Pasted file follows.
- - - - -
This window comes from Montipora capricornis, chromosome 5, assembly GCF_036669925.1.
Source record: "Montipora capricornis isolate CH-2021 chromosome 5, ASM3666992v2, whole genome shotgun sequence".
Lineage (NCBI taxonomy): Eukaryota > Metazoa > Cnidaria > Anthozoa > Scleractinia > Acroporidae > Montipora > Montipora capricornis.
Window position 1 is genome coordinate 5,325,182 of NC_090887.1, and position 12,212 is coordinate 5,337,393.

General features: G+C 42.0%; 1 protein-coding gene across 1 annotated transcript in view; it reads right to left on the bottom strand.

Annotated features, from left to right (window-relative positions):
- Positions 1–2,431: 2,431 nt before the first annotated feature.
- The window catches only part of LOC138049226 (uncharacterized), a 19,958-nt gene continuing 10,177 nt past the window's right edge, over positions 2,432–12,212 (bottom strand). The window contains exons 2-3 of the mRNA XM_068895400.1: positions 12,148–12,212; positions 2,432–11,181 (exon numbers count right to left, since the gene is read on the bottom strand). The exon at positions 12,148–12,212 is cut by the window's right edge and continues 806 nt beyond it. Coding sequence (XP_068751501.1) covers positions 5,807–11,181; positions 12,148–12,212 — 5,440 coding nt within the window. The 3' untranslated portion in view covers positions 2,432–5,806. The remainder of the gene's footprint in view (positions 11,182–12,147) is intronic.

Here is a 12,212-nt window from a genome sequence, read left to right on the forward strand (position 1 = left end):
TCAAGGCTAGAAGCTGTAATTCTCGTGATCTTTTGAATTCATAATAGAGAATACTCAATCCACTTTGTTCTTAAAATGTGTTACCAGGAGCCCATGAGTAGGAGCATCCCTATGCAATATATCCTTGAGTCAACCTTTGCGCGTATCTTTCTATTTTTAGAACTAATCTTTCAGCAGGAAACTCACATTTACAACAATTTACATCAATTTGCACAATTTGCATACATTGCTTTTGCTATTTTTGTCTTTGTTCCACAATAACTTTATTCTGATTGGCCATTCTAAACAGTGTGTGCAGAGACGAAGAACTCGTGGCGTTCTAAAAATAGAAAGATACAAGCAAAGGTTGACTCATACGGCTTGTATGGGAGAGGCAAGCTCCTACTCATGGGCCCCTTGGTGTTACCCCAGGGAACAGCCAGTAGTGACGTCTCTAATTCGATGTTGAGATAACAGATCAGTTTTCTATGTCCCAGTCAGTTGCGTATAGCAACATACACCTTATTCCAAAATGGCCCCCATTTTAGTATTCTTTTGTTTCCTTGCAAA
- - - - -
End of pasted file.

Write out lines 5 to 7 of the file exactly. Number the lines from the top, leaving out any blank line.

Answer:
General features: G+C 42.0%; 1 protein-coding gene across 1 annotated transcript in view; it reads right to left on the bottom strand.

Annotated features, from left to right (window-relative positions):
- Positions 1–2,431: 2,431 nt before the first annotated feature.